How to make agriculture more attractive to the youth

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Different stakeholders in agriculture are gathering in Kigali for a two-day international conference to discuss youth employment in agriculture as key to the continent’s sustainable development.

The Government of Rwanda co-organised the conference together with the Food and Agriculture Organisation of the United Nations (FAO) and the African Union under the theme “Youth Employment in Agriculture as a Solid Solution to ending Hunger and Poverty in Africa: Engaging through Information and Communication Technologies (ICTs) and Entrepreneurship”.
The conference seeks to foster an exchange among stakeholders, including policy makers, development partners, the private sector, youth and women organisations, civil society organisations, research and academia on knowledge and best practices regarding the interfaces between agriculture, youth employment, entrepreneurship, ICT innovations in agriculture and rural development.

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In her opening remarks, Rwanda’s agriculture Minister Gerardine Mukeshimana highlighted the need for mechanisms to make the agriculture, which remains pivotal to the continent’s economy, more attractive to the youth, through harnessing digital solutions.
“In Africa, Agriculture accounts for 32% of the GDP and creates 65% of jobs; this means that developing the Continent economies requires developing the agriculture sector. Sustainable solutions for decent youth employment in agriculture must address intertwined issues of making agriculture attractive to youth while maximising financial returns. This could be achieved through harnessing opportunities from entrepreneurships and ICT solutions.” Minister Mukeshimana said.

The same views were echoed by FAO Director-General José Graziano da Silva, who emphasised the role of technology in making agriculture more attractive to Africa’s young people.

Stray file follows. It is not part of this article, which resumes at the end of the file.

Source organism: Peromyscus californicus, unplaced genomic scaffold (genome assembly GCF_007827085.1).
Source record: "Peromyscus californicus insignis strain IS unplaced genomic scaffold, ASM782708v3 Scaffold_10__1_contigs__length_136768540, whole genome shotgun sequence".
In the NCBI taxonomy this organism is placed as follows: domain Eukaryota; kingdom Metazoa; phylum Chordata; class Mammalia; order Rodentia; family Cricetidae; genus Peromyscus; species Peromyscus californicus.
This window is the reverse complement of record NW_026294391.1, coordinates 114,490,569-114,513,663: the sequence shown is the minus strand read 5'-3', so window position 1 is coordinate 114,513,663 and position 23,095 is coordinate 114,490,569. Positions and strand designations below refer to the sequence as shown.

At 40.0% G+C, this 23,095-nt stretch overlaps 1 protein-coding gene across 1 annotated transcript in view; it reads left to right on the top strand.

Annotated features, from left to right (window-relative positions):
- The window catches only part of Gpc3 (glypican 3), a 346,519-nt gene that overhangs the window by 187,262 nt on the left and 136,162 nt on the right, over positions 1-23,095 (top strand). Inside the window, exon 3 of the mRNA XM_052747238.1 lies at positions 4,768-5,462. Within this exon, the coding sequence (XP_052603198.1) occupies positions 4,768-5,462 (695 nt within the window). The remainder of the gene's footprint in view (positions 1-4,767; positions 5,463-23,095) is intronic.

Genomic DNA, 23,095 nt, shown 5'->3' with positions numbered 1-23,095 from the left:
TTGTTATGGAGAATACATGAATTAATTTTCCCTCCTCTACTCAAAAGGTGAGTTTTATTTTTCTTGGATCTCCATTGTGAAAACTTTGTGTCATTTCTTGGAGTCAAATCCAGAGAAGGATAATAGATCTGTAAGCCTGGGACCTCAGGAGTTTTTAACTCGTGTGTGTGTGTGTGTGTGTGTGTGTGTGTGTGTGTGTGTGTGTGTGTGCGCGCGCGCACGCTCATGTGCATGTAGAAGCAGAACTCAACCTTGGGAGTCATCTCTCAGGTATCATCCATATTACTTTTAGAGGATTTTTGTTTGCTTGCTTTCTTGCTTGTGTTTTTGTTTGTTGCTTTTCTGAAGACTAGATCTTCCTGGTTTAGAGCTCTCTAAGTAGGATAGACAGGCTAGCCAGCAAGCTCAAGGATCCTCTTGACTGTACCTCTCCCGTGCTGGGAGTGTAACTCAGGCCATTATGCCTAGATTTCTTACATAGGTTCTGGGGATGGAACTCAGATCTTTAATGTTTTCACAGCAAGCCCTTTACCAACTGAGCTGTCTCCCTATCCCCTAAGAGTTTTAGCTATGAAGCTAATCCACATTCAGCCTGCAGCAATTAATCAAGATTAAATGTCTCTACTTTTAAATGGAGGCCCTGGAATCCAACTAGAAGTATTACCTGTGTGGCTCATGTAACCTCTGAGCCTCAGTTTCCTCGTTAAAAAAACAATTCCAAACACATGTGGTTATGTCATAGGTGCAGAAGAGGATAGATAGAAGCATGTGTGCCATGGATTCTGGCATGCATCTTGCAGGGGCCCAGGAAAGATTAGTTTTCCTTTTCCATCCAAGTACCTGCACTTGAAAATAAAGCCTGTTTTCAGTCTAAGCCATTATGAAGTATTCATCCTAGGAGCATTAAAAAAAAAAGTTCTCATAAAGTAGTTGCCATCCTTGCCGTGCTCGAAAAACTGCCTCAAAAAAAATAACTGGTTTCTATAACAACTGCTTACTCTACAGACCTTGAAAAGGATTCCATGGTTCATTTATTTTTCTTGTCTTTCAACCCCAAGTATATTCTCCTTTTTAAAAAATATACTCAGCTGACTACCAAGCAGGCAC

“We need to take action to make agriculture more attractive to young people. They must perceive agriculture as a remunerative and profitable sector and the dissemination of information and communication technologies (ICTs) in rural areas play an important role in this regard,” Graziano da Silva said.

Sharing Rwanda’s experience, Minister Mukeshimana highlighted different steps made in attracting youth to join agriculture including capacity building, creating organisations of youth in agriculture, land acquisition and financing. Over Rwandan students 625 students have benefited from practical training in Israel though a joint program between the two countries. These graduates have created cooperatives and work with farmers to increase productivity, the Minister said.

Among the side events to the conference, include the ‘Hack Against Hunger/Africa’ challenge where young innovators will develop innovative solutions for youth employment in food and agriculture across Africa.
Over 60 percent of Africa’s population is aged under 25, making job creation in rural areas crucial. However, despite its huge opportunities, Agriculture is increasingly being abandoned by the youth, according to FAO

read: Where are Uganda’s graduates?

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